Positive Writer

Writing through doubt and fear, and you can, too!

Why Using Insults Is Stupid And You Should Disagree

Note: This post was inspired by a question from a reader about what to do about insulting comments posted on her blog. I’d love to hear your take in the comments.

For those who disagree with other points of view but are incapable of presenting their arguments free of insults, my suggestion is to improve your vernacular, because it’s completely and utterly lacking of any value.

That’s an insulting statement, isn’t it?


Of course the introductory statement to this post is insulting, and it’s also woefully ineffective because any statement that includes insults is not worth consideration.

Criticism is great, it can help us become better writers. But allow me to clarify, criticism that is constructive and intended to be helpful is what is beneficial.

Insults are never constructive and certainly not helpful.  (Tweet)

I appreciate when someone disagrees with me and provides quality feedback about something I’ve written, either in the comments or via email. But what I find unworthy are comments from those who lower themselves from would-be pundits to useless hecklers.

Hecklers do not deserve my attention (or yours). I delete their comments and emails without a second thought. I also block their email and in some cases, IP addresses so they cannot post comments in the future.

More and more bloggers and even major websites are taking this stand against belligerent comments in order to create safer communities.

The best way to deal with hecklers online is to take away their ability to post insults, or, if you’re a reader, consider ignoring them. Engaging with them only gives them more opportunities to behave senselessly.

It’s a Sign of Incompetence

If your goal is to present a counter suggestion, idea or even to debate, then lacing comments with insults nullifies any useful input you may have. You effectively ruin an opportunity to give thoughtful feedback.

Sorry to say it, but that’s just stupid.

Once someone includes an insult, subtly or blatantly, the focus shifts from the opinion to the insult and people naturally tune out any points you may have had.

Worse, insulters are not considered competent enough to provide any meaningful input, because using insults make them look foolish.

I sincerely believe some people become insulting because they’re unable to compose a convincing argument and so they end up embarrassing themselves by becoming belligerent.

It’s little wonder why such comments are usually posted online anonymously.

I’d also hazard a guess that nine out of ten times, people become insulting because of…

Frustration and Anger

We all have succumbed at times to frustration and anger when we passionately disagree with something, and that’s normal.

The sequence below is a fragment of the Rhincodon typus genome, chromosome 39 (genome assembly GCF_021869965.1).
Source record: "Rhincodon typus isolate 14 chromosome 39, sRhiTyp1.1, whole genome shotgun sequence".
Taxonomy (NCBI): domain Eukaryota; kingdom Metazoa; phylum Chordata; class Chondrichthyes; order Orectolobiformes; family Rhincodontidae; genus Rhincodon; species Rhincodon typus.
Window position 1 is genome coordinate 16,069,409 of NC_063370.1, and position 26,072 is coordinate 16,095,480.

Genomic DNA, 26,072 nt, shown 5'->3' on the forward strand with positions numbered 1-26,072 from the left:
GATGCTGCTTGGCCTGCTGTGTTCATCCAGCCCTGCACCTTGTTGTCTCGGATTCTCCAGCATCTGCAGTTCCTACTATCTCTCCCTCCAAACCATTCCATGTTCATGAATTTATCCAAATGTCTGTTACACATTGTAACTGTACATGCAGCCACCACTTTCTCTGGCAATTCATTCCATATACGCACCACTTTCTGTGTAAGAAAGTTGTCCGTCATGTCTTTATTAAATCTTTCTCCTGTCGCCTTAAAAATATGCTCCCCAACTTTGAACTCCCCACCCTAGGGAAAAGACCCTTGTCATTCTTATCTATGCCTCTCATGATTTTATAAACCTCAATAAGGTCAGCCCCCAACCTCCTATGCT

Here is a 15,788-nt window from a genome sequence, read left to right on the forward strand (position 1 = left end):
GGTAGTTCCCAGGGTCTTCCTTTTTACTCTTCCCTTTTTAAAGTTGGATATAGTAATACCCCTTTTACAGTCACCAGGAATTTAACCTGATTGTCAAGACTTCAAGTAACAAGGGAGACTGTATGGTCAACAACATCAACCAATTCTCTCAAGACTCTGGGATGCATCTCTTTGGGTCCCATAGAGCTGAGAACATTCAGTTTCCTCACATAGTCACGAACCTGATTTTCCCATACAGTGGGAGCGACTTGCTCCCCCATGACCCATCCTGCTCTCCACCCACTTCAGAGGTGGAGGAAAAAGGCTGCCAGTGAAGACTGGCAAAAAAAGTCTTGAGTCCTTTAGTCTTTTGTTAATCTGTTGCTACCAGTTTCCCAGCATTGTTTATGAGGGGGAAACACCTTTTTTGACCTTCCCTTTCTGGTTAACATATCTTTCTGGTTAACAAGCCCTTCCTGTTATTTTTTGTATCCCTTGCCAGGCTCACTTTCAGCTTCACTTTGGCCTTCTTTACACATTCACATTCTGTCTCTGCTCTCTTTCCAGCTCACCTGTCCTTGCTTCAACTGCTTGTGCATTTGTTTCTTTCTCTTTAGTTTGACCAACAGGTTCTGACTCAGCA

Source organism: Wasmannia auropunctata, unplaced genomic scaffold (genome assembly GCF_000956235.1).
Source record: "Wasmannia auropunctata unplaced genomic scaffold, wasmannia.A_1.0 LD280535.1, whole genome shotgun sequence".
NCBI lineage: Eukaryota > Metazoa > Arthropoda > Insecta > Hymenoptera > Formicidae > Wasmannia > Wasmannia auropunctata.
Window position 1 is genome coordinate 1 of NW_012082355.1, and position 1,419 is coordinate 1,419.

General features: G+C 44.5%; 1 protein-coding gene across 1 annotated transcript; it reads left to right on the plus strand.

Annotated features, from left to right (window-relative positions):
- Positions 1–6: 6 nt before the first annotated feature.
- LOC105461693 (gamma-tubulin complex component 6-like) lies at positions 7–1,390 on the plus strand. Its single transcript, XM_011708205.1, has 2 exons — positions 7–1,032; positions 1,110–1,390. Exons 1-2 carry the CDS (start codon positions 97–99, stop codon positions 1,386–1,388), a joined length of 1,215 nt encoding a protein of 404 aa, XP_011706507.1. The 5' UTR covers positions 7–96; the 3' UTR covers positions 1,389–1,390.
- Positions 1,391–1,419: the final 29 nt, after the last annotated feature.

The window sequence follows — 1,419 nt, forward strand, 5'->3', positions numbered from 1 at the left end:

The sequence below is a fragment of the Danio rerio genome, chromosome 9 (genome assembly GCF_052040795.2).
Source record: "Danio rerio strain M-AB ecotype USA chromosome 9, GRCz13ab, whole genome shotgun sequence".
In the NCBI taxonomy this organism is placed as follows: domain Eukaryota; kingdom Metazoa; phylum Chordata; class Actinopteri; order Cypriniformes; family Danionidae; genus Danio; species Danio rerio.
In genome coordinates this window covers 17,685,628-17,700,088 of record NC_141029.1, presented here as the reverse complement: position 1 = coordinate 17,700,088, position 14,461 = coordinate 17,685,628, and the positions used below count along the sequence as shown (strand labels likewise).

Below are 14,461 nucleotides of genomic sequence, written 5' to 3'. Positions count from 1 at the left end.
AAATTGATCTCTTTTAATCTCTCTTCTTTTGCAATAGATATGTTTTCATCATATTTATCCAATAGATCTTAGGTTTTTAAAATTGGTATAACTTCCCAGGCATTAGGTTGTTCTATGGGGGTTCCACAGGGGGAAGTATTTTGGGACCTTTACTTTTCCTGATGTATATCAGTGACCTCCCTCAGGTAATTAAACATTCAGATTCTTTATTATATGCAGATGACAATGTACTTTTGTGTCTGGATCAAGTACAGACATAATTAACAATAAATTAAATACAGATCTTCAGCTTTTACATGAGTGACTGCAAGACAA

It’s best to allow anger and frustration to dissipate before saying anything.

I take a few extra moments to collect my thoughts, make notes, and when I’m ready, I do my best to provide my side in a respectful manner. That is, if I want my opinion to be considered.

Frankly, I like for my comments to be taken into consideration and not disregarded because I was thoughtlessly blowing off steam.

How to Write Quality Comments

I’ve found that people tend to listen more when they realize their opinion is appreciated and understood.

It’s a good idea to make it obvious you recognize the sincerity of the person you are addressing, clearly articulating you appreciate his or her side, and if there are points you agree with let those be known sooner rather than later.

Finding common ground is a great place to start any conversation and it gives the other person the impression you’re serious and considerate.

Once you’ve established yourself, gracefully explain the points you disagree with and why. If you remain thoughtful, civil and articulate, without presenting any belittling remarks or using a condescending tone, the odds are you will be heard.

If you disagree you should voice your opinion, but do it in a way that matters.

(Click to Tweet)

This doesn’t mean you are sugarcoating your feedback. It means you are mindful and you want your argument to be considered.

If you were courteous and your side was not taken into consideration, that’s okay, at least you presented an argument in a way that was worth listening to.

Besides, you never know, the other person might come to realize you provided valuable information and may even adjust his or her opinion down the line. Either way, using insults won’t help.

Think about it, if you’re not confident enough in what you have to say without verbally assaulting someone, then why would anyone become convinced based on your rant, especially since, quite obviously, you’re not convinced.

Using insults ruins one’s ability to present a good argument worthy of consideration.

(Click to Tweet)

Take A Stand

Let’s take a stand, fellow bloggers and website owners, and provide safe communities where people can engage, agree and even disagree free of belligerence.

The truth is, if all some people want to do is be insulting, we are better off without them. They deserve to be ignored.